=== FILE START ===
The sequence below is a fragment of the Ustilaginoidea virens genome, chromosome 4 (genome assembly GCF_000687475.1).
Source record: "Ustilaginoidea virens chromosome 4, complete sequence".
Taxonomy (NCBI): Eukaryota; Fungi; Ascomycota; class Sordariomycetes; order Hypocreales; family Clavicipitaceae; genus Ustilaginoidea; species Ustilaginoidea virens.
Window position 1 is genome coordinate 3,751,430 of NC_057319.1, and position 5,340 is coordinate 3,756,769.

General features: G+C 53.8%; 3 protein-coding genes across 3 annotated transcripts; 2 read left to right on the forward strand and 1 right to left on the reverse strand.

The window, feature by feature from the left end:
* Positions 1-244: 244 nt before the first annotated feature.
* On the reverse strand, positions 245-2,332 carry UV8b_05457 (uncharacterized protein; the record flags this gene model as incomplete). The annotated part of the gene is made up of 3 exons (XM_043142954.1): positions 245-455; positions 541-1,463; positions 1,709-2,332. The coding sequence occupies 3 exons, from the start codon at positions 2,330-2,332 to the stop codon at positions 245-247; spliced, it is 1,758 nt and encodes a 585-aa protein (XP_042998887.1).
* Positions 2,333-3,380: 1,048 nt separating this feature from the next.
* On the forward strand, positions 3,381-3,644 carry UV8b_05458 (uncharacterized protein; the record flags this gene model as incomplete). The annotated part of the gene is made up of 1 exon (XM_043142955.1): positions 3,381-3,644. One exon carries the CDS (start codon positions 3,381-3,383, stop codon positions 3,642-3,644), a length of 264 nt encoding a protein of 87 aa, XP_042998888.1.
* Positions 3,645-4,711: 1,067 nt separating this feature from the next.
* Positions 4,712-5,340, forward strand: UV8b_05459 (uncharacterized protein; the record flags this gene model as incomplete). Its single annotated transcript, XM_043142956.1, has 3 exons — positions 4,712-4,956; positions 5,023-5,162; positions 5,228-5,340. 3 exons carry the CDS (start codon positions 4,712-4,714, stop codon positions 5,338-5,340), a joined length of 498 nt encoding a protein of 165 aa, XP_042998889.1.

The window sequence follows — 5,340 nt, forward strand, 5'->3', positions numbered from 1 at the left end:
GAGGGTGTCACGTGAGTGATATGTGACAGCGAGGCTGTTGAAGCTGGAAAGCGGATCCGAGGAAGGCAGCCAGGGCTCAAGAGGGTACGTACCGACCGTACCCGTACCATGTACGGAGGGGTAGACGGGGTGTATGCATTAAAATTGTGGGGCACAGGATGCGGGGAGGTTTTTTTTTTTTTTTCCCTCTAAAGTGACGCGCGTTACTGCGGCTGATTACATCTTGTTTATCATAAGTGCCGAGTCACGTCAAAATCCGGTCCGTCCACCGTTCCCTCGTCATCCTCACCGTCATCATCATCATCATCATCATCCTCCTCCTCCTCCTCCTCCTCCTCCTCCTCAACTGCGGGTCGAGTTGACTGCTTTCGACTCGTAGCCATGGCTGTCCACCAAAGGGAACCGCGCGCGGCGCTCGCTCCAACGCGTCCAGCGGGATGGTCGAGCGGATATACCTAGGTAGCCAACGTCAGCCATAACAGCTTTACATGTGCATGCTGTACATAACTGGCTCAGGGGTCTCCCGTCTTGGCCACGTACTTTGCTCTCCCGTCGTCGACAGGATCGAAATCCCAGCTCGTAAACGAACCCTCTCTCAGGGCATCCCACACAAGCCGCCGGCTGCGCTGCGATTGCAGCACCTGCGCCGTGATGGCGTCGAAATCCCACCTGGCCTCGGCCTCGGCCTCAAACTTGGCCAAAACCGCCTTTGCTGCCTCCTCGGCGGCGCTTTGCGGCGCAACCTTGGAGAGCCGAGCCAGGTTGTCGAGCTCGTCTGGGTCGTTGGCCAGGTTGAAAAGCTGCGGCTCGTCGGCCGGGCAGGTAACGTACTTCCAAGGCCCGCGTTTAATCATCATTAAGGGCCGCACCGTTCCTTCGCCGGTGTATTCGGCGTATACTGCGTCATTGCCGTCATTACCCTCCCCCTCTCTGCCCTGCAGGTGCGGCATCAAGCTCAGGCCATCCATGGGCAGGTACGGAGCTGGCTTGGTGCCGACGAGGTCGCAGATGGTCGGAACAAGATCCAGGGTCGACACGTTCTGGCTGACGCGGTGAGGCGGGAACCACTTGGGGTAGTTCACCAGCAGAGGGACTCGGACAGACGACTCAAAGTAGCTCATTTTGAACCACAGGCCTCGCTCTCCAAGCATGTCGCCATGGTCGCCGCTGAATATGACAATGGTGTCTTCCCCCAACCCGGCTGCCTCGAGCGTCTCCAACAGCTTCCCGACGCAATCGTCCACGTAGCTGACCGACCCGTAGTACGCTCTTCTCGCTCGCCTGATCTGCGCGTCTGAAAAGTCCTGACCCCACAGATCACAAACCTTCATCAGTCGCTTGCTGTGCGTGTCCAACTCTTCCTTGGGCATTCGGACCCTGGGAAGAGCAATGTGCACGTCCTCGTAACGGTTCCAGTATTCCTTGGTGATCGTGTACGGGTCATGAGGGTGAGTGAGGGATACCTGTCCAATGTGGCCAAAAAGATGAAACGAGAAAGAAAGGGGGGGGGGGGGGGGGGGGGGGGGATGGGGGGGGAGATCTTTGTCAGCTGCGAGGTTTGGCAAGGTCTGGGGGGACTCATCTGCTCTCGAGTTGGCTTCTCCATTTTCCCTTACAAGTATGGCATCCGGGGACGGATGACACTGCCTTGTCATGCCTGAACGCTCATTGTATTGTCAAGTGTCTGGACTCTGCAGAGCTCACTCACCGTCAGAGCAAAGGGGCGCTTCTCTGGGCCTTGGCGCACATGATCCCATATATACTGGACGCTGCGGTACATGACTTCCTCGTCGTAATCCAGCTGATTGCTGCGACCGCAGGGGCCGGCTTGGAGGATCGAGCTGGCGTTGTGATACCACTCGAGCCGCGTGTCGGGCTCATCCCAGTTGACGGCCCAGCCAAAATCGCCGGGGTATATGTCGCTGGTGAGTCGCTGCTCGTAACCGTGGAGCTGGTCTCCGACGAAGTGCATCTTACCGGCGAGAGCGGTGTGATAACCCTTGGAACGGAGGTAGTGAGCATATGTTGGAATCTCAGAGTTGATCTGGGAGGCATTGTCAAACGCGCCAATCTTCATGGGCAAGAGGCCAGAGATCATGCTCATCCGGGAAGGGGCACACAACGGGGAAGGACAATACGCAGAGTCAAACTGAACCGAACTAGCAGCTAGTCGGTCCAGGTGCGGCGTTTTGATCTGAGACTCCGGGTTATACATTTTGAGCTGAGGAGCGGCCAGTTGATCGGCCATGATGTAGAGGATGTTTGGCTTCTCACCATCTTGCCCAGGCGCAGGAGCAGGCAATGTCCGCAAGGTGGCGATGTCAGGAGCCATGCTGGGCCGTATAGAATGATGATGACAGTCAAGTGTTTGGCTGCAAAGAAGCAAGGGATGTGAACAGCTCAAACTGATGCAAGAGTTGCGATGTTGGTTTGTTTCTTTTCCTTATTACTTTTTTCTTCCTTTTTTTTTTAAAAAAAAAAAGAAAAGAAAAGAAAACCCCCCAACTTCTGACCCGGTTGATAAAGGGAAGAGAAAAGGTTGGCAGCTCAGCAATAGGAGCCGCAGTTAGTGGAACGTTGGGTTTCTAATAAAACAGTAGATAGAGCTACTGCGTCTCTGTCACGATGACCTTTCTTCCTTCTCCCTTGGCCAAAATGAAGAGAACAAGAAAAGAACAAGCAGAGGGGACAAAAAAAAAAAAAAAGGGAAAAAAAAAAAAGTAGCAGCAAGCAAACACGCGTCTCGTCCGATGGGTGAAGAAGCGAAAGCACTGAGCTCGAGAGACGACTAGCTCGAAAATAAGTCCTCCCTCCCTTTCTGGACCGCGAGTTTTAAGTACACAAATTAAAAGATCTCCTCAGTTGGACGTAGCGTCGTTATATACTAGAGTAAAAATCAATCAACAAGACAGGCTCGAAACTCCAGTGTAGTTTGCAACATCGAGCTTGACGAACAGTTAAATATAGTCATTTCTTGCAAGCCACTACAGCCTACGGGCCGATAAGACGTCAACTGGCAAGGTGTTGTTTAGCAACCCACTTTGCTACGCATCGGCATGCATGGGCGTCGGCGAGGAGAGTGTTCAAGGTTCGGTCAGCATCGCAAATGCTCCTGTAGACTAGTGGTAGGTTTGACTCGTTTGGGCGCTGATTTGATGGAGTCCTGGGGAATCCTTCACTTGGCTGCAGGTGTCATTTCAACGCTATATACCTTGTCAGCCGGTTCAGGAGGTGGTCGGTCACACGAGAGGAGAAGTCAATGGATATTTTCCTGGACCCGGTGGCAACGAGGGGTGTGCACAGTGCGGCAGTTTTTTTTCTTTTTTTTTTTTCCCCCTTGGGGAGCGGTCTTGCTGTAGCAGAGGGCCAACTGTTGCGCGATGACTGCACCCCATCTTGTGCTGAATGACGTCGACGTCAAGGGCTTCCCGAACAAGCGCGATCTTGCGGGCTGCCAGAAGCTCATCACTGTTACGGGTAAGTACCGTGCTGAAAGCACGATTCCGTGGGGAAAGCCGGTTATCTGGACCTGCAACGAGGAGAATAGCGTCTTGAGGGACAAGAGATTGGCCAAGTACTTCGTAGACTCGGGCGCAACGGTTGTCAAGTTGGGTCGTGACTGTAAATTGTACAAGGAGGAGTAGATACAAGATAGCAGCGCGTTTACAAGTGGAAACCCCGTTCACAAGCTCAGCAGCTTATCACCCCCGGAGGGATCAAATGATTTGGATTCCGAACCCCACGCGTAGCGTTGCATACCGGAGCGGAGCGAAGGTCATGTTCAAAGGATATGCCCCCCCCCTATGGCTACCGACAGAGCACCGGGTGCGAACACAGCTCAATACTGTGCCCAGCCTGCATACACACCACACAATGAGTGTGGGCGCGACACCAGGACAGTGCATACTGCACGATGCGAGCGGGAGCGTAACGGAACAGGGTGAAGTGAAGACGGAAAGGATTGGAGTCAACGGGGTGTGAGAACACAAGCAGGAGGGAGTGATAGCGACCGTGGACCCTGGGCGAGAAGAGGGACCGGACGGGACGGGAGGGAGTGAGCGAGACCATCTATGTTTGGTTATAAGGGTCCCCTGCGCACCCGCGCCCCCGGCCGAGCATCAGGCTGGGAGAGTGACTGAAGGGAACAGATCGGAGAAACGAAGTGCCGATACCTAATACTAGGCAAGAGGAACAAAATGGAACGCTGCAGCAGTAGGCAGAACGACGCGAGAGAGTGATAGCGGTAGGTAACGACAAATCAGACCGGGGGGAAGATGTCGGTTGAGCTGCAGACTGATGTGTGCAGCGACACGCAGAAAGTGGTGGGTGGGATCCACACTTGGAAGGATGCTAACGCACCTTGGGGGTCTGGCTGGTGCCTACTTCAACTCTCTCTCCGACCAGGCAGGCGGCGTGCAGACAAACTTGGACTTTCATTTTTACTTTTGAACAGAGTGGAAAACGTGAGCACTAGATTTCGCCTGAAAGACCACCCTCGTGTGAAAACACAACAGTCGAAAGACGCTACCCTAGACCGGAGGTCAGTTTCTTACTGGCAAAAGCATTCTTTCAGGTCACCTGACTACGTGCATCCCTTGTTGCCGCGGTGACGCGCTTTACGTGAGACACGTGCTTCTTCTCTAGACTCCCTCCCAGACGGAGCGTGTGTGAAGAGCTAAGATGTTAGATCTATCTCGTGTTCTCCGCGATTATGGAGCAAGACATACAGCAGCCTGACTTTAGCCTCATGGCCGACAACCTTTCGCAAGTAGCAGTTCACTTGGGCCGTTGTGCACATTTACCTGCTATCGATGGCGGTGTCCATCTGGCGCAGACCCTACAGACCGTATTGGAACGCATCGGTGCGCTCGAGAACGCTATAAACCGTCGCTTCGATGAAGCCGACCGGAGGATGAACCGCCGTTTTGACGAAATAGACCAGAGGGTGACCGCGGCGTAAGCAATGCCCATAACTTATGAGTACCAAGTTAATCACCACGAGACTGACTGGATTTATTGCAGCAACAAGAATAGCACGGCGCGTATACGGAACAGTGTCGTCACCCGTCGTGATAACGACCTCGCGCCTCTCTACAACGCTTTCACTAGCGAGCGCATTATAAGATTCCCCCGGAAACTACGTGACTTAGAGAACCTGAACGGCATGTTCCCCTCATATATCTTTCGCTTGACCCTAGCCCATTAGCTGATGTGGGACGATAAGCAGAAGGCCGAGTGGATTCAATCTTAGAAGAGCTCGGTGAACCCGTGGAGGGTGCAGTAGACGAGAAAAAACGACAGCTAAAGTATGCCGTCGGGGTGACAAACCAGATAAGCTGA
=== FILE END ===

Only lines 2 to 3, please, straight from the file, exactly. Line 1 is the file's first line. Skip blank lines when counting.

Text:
Source record: "Ustilaginoidea virens chromosome 4, complete sequence".
Taxonomy (NCBI): Eukaryota; Fungi; Ascomycota; class Sordariomycetes; order Hypocreales; family Clavicipitaceae; genus Ustilaginoidea; species Ustilaginoidea virens.